AG: The interviews were based on the particular subject that was presented in the story. We began with veterans relaying their accounts of their service in WW II. Members of our production committee suggested individuals to be interviewed. I was very fortunate to meet a gentleman in San Francisco, Andy Mousalimas, who had documented a very complete account of his experiences in the Greek Battalion and later OSS [Mr. Mousoulimas was present at the screening]. There was also a gentleman living in southern California who served, George Verghis, and Angelo Lygizos from northern California came to interview along with Andy.
GN: You mentioned at the screening that the history of the OSS was classified until 1985.
AG: Yes, and I felt that these wonderful, courageous soldiers should be included in our documentary specifically because they fought in Greece and helped the Partisans during the German occupation.
GN: How did you obtain the photographs?
AG: Photographs were provided by the interviewees and their families. We also had access to archives in the southern California communities. Individuals from several communities: Long Beach, Pasadena, and South Bay had organized photographs from the early 40’s through the 60’s and that was very helpful.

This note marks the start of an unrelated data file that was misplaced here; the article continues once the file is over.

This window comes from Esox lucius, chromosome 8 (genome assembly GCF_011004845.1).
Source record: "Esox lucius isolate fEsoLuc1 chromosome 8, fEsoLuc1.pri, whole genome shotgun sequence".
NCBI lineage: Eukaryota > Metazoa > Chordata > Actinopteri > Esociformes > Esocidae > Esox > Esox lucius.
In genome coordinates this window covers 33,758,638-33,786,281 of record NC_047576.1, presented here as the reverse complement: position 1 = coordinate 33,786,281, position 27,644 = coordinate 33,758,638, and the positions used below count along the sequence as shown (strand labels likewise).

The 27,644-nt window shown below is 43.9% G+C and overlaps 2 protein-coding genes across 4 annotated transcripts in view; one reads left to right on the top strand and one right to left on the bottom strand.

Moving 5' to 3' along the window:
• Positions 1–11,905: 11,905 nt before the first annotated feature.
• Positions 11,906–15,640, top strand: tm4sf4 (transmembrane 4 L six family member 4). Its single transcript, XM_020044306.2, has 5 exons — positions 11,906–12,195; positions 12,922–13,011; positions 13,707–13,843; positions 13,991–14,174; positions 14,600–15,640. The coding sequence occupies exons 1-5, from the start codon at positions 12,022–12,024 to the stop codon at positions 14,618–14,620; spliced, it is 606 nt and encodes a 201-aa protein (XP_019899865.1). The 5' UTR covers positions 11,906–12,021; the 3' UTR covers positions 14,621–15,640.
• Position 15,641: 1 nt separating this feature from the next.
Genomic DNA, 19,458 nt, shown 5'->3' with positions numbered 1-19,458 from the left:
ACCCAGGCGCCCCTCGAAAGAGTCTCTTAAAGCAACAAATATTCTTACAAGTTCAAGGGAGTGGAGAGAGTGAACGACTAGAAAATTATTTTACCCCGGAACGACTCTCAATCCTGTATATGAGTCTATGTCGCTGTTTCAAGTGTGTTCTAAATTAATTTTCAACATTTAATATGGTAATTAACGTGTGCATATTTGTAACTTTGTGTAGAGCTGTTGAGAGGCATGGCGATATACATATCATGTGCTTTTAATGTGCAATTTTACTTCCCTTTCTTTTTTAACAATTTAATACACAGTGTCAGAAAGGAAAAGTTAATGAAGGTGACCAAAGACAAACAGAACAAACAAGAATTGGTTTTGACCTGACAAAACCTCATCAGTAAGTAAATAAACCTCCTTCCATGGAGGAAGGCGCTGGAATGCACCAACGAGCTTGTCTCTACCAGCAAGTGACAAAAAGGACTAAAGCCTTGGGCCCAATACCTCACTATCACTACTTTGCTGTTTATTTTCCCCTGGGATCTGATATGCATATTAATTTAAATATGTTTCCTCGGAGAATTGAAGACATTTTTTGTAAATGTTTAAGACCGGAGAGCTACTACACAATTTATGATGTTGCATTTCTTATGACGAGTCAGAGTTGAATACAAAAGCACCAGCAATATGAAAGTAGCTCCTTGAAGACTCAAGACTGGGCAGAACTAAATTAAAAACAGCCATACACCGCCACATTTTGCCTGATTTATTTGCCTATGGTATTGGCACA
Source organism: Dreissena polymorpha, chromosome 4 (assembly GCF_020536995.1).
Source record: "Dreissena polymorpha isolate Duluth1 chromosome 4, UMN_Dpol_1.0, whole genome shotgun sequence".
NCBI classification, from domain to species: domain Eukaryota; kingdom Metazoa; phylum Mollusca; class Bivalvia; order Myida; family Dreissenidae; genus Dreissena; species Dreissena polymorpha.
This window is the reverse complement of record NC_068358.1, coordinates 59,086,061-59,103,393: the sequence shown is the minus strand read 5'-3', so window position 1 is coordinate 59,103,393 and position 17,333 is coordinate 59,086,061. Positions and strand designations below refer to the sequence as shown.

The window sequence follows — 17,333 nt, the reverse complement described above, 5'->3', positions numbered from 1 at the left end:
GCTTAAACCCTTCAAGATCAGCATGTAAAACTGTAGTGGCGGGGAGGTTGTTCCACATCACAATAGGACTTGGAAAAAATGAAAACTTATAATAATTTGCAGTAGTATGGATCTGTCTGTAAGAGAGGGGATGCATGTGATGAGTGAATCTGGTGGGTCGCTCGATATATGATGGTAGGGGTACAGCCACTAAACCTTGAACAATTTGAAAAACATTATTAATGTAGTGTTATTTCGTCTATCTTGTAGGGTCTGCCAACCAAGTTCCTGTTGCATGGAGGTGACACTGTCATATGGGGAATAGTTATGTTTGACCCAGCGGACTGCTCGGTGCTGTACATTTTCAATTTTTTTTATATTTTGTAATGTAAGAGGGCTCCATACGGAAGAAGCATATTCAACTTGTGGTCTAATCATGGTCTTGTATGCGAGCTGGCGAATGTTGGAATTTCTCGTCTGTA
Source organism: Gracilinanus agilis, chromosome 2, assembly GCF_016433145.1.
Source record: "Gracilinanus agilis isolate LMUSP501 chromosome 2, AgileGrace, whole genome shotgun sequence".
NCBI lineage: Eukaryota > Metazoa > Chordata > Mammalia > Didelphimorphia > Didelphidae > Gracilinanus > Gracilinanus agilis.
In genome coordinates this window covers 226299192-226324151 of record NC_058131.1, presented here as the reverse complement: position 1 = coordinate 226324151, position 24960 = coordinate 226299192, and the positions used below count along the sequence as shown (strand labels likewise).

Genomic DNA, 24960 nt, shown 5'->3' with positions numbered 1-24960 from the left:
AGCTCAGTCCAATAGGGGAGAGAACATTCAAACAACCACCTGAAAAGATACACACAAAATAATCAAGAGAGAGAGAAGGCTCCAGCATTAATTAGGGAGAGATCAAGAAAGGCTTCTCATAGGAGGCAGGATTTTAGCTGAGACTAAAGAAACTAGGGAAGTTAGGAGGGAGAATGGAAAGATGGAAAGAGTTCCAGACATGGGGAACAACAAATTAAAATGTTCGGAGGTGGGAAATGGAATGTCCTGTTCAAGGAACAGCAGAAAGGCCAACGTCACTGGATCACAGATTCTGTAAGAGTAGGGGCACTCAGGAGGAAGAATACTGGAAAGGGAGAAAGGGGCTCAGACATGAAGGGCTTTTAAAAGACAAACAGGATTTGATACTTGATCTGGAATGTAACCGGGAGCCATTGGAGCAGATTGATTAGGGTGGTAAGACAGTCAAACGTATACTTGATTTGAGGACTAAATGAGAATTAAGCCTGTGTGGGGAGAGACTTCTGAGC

GN: The film is very well edited. How did you decide what to leave in and what to remove?
AG: I directed the editing but also had a very good editor, Rich Uber, who edits features. He is very astute and not only knows how to create a visual transition and after effects, he is also very sensitive to the narration and story through line. We enjoyed working together and have done so for both docs: “The Pioneers” and “The Promise of Tomorrow”.
The greatest challenge after researching and writing the narration is choosing what to leave in and what to cut. Sometimes it was very painful. But I had to always remind myself that the flow of the story was most important. Getting to the heart of the matter was a consistent process and I was constantly reworking and cutting the interviews and of course using photos or footage to cover the edits while keeping the flow and allowing the viewer to breathe.
Anna Giannotis is currently completing a screen adaptation of an autobiography by Helias Doundoulakis.